• [0045]
    FIG. 3 illustrates an example embodiment of a computing environment that may be used to implement computing environment 12 of FIGS. 1A-2. The computing environment 12 may comprise a multimedia console 100, such as a gaming console. As shown in FIG. 3, the multimedia console 100 has a central processing unit (CPU) 101 having a level 1 cache 102, a level 2 cache 104, and a flash ROM (Read Only Memory) 106. The level 1 cache 102 and a level 2 cache 104 temporarily store data and hence reduce the number of memory access cycles, thereby improving processing speed and throughput. The CPU 101 may be provided having more than one core, and thus, additional level 1 and level 2 caches 102 and 104. The flash ROM 106 may store executable code that is loaded during an initial phase of a boot process when the multimedia console 100 is powered ON.
  • [0046]
    A graphics processing unit (GPU) 108 and a video encoder/video codec (coder/decoder) 114 form a video processing pipeline for high speed and high resolution graphics processing. Data is carried from the graphics processing unit 108 to the video encoder/video codec 114 via a bus. The video processing pipeline outputs data to an A/V (audio/video) port 140 for transmission to a television or other display. A memory controller 110 is connected to the GPU 108 to facilitate processor access to various types of memory 112, such as, but not limited to, a RAM (Random Access Memory).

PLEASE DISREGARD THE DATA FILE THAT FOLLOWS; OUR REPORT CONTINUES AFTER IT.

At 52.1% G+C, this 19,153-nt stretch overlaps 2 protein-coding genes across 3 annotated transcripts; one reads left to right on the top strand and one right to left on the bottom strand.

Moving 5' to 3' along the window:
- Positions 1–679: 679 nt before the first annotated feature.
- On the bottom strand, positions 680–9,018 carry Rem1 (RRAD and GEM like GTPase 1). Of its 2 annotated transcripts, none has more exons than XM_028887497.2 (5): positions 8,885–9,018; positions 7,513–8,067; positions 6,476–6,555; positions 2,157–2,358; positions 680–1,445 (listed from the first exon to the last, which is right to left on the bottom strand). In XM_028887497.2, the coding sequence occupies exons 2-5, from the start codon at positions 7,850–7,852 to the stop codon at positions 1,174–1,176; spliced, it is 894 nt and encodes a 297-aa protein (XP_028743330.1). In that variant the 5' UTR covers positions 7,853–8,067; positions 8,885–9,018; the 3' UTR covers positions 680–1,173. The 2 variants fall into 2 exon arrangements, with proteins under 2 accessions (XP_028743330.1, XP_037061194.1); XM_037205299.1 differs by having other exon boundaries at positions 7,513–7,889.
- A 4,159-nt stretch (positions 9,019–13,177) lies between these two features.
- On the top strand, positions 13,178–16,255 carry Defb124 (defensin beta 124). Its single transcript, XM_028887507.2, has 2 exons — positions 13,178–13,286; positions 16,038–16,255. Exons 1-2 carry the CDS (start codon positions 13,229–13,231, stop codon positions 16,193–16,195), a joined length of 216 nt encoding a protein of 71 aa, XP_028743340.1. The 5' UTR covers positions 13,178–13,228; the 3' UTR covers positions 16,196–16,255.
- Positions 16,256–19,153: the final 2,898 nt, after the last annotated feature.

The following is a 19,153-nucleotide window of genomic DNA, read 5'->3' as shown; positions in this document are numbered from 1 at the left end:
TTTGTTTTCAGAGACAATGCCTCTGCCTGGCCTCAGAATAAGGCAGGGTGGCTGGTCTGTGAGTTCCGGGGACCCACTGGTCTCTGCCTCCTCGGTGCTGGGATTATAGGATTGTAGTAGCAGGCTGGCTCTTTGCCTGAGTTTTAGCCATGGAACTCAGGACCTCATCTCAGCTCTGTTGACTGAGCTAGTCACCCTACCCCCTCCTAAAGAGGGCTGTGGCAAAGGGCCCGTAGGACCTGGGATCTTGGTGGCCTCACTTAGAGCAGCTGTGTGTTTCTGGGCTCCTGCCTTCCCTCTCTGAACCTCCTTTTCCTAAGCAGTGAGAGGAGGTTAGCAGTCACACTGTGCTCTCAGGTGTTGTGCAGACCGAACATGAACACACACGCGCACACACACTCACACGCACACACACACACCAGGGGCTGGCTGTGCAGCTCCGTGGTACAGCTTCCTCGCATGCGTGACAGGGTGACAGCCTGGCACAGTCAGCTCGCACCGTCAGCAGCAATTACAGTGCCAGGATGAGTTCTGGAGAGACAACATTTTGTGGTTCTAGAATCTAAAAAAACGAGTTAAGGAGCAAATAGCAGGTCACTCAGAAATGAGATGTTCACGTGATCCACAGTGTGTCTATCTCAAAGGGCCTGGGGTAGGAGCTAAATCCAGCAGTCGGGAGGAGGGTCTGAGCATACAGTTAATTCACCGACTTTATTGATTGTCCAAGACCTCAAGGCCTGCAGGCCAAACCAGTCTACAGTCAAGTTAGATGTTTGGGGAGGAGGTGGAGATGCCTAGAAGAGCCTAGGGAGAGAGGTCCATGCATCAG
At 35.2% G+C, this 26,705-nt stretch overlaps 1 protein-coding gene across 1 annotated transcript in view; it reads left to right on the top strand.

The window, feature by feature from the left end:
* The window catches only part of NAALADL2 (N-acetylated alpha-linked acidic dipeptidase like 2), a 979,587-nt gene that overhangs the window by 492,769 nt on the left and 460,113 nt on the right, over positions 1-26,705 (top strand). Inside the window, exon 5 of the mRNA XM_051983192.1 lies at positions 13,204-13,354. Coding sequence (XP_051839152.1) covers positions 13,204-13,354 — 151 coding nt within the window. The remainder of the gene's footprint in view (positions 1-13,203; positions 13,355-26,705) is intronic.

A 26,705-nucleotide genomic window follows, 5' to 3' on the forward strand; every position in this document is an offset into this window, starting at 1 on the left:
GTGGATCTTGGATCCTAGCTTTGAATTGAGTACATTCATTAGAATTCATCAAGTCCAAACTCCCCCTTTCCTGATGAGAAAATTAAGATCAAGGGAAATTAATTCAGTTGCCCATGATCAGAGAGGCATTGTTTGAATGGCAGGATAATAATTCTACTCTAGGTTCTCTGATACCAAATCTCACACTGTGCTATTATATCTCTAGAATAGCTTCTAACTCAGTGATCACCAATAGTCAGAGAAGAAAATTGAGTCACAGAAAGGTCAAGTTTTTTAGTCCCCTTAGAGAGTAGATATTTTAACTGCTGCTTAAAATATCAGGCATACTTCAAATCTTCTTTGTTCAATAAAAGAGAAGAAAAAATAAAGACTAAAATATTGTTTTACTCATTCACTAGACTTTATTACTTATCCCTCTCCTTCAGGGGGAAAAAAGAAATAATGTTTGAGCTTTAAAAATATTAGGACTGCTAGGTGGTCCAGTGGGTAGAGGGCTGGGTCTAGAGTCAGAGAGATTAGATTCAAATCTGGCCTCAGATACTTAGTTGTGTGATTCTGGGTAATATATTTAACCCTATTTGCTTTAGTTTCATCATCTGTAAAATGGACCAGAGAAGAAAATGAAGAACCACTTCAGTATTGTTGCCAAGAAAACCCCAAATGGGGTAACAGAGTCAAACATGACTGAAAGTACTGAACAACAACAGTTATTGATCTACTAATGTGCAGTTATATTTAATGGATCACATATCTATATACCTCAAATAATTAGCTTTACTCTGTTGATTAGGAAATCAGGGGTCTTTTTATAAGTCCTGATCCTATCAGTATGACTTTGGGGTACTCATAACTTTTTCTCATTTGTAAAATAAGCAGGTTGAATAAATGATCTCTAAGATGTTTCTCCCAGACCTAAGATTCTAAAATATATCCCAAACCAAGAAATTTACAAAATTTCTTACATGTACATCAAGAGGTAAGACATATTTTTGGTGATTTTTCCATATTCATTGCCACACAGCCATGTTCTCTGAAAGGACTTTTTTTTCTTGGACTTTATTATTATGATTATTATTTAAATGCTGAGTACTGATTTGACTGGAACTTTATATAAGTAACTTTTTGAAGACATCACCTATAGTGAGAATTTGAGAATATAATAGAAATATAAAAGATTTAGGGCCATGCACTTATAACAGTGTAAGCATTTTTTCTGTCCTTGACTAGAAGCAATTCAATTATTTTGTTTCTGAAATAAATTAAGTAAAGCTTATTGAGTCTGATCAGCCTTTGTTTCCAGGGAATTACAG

• [0047]
    The multimedia console 100 includes an I/O controller 120, a system management controller 122, an audio processing unit 123, a network interface controller 124, a first USB host controller 126, a second USB controller 128 and a front panel I/O subassembly 130 that are preferably implemented on a module 118. The USB controllers 126 and 128 serve as hosts for peripheral controllers 142(1)-142(2), a wireless adapter 148, and an external memory device 146 (e.g., flash memory, external CD/DVD ROM drive, removable media, etc.). The network interface 124 and/or wireless adapter 148 provide access to a network (e.g., the Internet, home network, etc.) and may be any of a wide variety of various wired or wireless adapter components including an Ethernet card, a modem, a Bluetooth module, a cable modem, and the like.
  • [0048]
    System memory 143 is provided to store application data that is loaded during the boot process. A media drive 144 is provided and may comprise a DVD/CD drive, hard drive, or other removable media drive, etc. The media drive 144 may be internal or external to the multimedia console 100. Application data may be accessed via the media drive 144 for execution, playback, etc. by the multimedia console 100. The media drive 144 is connected to the I/O controller 120 via a bus, such as a Serial ATA bus or other high speed connection (e.g., IEEE 1394).